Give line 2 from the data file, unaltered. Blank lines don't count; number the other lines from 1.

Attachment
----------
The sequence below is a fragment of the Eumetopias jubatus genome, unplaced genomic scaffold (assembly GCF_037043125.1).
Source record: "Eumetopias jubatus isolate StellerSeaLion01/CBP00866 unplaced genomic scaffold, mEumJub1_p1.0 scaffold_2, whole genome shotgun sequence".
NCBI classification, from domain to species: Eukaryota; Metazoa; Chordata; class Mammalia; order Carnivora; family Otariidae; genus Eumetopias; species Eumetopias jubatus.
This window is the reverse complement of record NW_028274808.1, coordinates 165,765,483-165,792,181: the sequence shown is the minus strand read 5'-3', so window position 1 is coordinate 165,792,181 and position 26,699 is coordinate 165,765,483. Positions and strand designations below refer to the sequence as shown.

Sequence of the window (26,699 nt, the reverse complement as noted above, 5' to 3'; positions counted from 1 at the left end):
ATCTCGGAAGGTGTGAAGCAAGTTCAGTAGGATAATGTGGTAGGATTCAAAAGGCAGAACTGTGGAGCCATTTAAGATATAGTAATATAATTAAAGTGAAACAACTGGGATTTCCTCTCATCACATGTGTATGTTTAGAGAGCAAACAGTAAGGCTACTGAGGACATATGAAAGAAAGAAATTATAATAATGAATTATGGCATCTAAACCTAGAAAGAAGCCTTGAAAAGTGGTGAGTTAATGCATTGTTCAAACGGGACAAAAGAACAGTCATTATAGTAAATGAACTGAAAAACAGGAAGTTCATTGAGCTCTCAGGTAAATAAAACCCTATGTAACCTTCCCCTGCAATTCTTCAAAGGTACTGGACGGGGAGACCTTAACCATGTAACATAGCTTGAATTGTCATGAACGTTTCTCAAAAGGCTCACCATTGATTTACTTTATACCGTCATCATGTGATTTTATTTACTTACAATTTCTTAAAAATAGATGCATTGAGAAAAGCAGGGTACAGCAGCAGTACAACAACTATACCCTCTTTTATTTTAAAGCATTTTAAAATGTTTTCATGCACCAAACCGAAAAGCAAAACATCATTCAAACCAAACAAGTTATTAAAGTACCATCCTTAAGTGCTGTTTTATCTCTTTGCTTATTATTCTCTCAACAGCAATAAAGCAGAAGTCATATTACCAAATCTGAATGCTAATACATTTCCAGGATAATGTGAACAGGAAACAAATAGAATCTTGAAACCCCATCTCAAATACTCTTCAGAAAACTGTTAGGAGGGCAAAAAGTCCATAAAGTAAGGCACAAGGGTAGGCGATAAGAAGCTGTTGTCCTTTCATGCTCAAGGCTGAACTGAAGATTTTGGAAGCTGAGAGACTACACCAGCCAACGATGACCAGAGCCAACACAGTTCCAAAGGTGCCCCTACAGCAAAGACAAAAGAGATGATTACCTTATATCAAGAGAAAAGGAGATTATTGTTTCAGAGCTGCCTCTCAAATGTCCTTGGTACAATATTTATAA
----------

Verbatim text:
Source record: "Eumetopias jubatus isolate StellerSeaLion01/CBP00866 unplaced genomic scaffold, mEumJub1_p1.0 scaffold_2, whole genome shotgun sequence".